I was told recently that the $35 million projected capital costs for the Central Park redevelopment had been called a “red herring.” That’s verifiably untrue.
The actual total amount shown in the final report is $35,251,965.11.
This isn’t a made up number, an inflated number or an imaginary number. It isn’t a council number, either. In fact the two council PRC representatives did not even attend those steering committee meetings that came up with that figure.
Thirty-five million dollars is what the steering committee calculated and approved themselves, working in conjunction with several consultants, planners, architects and engineers over more than a year – and at a cost to taxpayers of more than $42,000 in fees to those professionals – to come up with that total.*
The Central Park Redevelopment final report, presented to Council by the steering committee in March, 2012, shows the full projected costs on page 37.
That page is reproduced here:
You can see that the proposed cost in the steering committee’s final report was more than $35 million plus HST. That’s fact. Read it above. You can download a PDF of the page here.
The capital budget is intended to reflect the fair market value for the construction of the project as of October, 2011. Pricing assumes competitive bidding for every aspect of the work. Unit rates in the preparation of the elemental estimate include labour, material, equipment, and subcontractors overheads and profits… HST is excluded. An escalation allowance is also excluded. A suggested amount is 0.5% per month until time of tender.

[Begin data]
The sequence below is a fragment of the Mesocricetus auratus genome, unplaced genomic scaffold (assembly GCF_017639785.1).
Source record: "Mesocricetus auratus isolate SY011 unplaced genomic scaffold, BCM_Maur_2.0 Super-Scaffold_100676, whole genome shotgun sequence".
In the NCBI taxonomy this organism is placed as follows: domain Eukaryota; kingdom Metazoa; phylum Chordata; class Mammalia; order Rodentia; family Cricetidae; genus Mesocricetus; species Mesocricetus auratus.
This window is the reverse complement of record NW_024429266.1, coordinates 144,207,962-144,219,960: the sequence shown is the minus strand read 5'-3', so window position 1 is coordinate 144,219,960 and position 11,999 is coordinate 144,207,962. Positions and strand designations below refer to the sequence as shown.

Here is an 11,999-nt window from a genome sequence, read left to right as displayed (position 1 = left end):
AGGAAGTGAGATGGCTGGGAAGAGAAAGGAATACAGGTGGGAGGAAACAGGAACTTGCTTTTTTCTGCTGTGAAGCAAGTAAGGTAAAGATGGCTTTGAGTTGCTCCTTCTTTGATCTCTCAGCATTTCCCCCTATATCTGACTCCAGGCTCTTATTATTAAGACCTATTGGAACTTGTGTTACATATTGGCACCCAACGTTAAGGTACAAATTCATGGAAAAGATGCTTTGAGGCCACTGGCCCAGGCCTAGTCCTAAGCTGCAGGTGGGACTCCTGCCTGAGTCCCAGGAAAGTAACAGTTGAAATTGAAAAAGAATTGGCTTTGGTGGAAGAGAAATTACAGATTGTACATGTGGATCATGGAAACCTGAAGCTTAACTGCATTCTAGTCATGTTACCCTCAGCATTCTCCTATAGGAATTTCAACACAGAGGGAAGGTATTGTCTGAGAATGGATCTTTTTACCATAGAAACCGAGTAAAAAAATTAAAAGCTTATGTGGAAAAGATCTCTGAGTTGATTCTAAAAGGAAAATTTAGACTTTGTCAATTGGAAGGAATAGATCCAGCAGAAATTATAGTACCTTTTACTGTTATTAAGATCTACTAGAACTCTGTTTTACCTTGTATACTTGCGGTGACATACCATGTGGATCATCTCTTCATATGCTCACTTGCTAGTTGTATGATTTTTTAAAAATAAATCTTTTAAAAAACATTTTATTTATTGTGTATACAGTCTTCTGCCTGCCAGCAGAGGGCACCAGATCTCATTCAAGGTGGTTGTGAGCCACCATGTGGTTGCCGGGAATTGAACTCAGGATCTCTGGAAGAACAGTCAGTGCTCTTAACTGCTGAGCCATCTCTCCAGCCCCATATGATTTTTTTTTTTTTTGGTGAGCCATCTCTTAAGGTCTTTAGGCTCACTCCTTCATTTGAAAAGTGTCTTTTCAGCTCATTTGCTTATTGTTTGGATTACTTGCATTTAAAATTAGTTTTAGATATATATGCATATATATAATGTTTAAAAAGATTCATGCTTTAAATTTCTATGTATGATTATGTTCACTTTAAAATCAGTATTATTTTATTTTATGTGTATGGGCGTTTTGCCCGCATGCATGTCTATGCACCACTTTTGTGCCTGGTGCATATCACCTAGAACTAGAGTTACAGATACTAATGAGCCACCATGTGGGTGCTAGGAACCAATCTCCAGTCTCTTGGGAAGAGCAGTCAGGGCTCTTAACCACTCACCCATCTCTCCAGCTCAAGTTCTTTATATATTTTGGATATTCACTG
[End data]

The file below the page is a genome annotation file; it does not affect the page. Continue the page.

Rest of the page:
This $35 million-plus proposed cost convinced the majority of council to pursue another, more fiscally-modest route to provide the town with much-needed recreational facilities. Council recognized that we needed new facilities, but we simply could not afford $35 million, and, as the report told us several times, that the community would not support raising taxes and doubling our debt to achieve it.**
Even without the 20% contingency fees included, the total is more than $28 million.
Understanding the community’s needs for ice and water, as presented in the report, our fiscally-responsible council found an innovative solution that got the town two new, state-of-the-art rec facilities for much less than half that amount. (An Ameresco option was presented, but not supported by the steering committee; it was also $35 million – $7 million from the town and then the town was asked to borrow the $28M remaining from Ameresco at a rate higher than our debenture rate).
Inclusive of those fees, we got them for about a third of the total in the proposal.***
The treasurer told council that debenturing the full costs ($35 million) would raise the average homeowner’s property taxes by 10%. That was not acceptable to council. Council met the community’s needs without raising anyone’s property taxes.
The report states that respondents and stakeholders were asked if they support funding by taxation: they responded that they would only support a much lower investment in the facilities, not the total. Here’s the quote from the report (emphasis added):
Participants were asked to comment on their support for financing the Project through municipal tax revenues. A vast majority of respondents indicated that they would be willing to pay for the development of the community recreation centre through taxes. The upper limit to the amount was generally around 50%, with the highest preferences being 20%.